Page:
Check out this enlightening conversation on how being an adjunct can lead to an academic Stockholm Syndrome. Scary.
Adjuncting and Stockholm Syndrome
"See, this misguided loyalty is what the institutions depend on to exploit you. I mean, it’s not misguided in a sense of higher moral good. But just think—you can’t keep doing good in the world as a teacher if you remain exploited indefinitely. The best good you can do is to find steady work with a liveable income. And to do that, you must be selfish."
My former employer depended on this, or so I was informed by certain administrators. I had to identify with my students because we were all together in that wonderful journey of learning and success blah-blah-blah.ReplyDelete
The reality was that the administrators were more concerned about their reputations and getting favourable comments from students. Identification with them, or lack thereof, was more often used to justify punishing or harassing any instructor or support staff who had fallen out of favour.
It's so much worse when you work for a for-profit institution. Because it isn't just a matter of exploitation, it's exploitation that is enabling some asshole like Mitt Romney take a vacation from his "earnings" by investing in my for-profit slave camp.ReplyDelete
"... it's exploitation that is enabling some asshole like Mitt Romney take a vacation from his "earnings" by investing in my for-profit slave camp."ReplyDelete
I am SOOO glad I'm quitting. I should buy a special 500 gig hard drive just for storing my list of reasons. New ones every day.
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When I think back to my undergrad days, I'm sure that many of my profs were concerned that their students, including me, actually learned something. I doubt, however, that they were willing to have their personal lives devoured by that, nor did I expect or demand it of them.Delete
When my masters at the place I used to teach at took umbrage that I might actually want to have a life of my own once I left the premises at the end of my working day, I started planning my exit. Just because I finished my Ph. D., lived alone, and wasn't dating anyone didn't give them the right to take away my private time and hand it over to my students. The kiddies couldn't have cared less how many hours I spent on their behalf, so long as they got the marks they believed they deserved for next to no effort whatsoever on their part.
Yup. Someone just noticed this?ReplyDelete
"But when teaching well becomes an end in itself, and becomes the goal to which all else is sacrificed, including the adjunct’s economic self-protection and psychological self-care, then something is terribly, terribly wrong."
Adjuncts in our department were expected to attend an (unpaid, of course) grading workshop during the winter break. Listening to folks go on and on about their elaborate grading habits, I reflected with astonishment on the amount of wasted work and pointless paper-pushing they do.
Long ago -- while teaching for an actual salary with actual benefits and an actual office -- I learned that you present what the institution requires for the course and only what it requires. The more minimalist your course structure, the simpler and clearer you make your assignments and your commentary on them, the higher your students will score you on your evals.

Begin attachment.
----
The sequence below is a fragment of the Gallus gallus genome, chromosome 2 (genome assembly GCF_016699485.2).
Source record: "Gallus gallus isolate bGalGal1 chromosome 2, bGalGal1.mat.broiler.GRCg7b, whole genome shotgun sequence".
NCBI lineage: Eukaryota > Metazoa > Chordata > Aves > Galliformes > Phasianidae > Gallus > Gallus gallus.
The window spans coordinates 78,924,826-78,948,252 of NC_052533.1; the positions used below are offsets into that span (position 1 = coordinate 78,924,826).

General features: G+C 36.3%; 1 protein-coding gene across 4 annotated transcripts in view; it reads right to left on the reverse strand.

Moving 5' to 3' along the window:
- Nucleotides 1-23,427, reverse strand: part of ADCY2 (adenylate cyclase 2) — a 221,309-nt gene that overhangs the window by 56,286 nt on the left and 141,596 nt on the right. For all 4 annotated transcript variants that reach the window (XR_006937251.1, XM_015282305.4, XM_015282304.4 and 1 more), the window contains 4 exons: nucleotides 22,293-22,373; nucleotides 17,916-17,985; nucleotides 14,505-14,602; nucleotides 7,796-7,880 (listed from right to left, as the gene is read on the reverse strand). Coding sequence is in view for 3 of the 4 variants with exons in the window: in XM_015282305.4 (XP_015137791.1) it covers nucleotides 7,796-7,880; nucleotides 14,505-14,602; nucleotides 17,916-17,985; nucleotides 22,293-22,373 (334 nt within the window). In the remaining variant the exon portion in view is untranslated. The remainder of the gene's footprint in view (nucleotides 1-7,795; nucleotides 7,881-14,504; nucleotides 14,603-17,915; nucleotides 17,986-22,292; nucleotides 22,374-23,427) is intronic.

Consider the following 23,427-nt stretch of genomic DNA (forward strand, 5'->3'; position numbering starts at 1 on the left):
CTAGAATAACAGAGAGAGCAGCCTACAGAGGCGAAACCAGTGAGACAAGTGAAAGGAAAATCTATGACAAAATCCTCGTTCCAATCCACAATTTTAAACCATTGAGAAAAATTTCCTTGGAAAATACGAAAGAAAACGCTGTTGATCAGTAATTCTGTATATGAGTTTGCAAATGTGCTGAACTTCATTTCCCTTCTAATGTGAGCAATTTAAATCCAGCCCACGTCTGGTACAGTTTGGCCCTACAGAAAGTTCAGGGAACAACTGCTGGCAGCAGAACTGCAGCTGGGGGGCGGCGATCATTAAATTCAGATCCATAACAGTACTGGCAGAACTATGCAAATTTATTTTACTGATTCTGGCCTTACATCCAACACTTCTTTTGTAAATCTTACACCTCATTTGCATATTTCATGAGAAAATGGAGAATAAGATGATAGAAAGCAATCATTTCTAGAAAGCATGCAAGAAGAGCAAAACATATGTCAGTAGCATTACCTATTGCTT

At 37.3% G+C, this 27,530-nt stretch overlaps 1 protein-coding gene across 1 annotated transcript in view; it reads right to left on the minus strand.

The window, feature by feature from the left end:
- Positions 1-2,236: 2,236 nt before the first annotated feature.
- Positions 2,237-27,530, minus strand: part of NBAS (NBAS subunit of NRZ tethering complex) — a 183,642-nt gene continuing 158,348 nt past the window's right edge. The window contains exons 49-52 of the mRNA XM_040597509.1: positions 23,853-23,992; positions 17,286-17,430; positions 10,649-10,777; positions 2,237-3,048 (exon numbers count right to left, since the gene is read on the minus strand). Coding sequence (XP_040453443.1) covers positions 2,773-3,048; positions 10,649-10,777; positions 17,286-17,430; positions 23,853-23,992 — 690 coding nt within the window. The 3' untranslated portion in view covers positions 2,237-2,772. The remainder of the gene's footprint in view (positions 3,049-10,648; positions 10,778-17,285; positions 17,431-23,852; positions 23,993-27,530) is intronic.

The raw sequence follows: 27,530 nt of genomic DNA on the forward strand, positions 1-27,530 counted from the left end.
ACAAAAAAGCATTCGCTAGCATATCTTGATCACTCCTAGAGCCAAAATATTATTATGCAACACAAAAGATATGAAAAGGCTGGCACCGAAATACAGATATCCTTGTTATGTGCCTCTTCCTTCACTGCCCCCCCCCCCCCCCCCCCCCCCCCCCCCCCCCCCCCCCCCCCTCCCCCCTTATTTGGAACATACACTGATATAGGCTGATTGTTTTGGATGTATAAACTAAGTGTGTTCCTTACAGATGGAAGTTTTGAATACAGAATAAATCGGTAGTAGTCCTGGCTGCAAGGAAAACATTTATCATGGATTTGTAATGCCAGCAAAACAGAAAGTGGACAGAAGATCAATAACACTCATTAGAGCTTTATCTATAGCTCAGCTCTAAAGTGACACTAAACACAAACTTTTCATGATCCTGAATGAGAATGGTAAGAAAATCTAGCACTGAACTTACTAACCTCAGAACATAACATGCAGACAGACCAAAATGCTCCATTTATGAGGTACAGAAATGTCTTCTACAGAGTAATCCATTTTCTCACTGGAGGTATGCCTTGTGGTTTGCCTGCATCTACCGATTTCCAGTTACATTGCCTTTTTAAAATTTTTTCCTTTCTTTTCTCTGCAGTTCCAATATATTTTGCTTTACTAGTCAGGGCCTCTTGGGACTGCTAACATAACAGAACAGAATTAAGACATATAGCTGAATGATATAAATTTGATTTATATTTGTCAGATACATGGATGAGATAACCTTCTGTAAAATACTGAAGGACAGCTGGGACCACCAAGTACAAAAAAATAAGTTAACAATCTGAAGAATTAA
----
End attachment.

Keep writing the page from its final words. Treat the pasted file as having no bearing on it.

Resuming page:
Students do not care what you imagine you're trying to teach them or how passionate you think you are about your job. They just want to get through the course in one piece, preferably with the highest grade possible and with the lowest hassle possible.
At the place where I used to teach, we were expected to attend extra in-service courses after the students had left for the summer. They weren't mandatory but not going didn't do one's reputation there much good, particularly when it came time for one's performance appraisal.Delete
I went to a few of those sessions during my early years there but eventually I stopped as I found them to be a complete waste of my time. I mean, sitting in a course for several hours listening some self-appointed "expert" (who may or may not have had some actual teaching experience) babbling about, say, alternate learning styles?
Years later, the institution adopted the ideology that there were a set number of official learning styles and the course outlines had to be changed accordingly. Those outlines went on-line and were very detailed, with each aspect set up so that each of those aforementioned learning styles were accommodated (i. e., something for those who learned visually, something for the hands-on types, and so on). Each section of the course covered by the outline had to be presented as a narrative, so some instructors turned them into story chapters. (I. "Dick and Jane discover derivatives." II. "Dick and Jane calculate their first integral." III. "Dick and Jane are excited about partial differential equations.")
The entire process became so ridiculously bloated that the whole objective of the course was completely forgotten, buried under the requirements and the presentation of the outline itself. I heard that some of them were so elaborate that the instructors who wrote them nearly transcribed complete reference books to create the content, adding audio and video files to supplement the text. If one read the outline, one wouldn't have had to attend the lectures.
However, it kept the institution's bureaucrats happy and was good for its public image. Yet, I don't think the students cared one way or another so long as they got their high marks for doing next to nothing.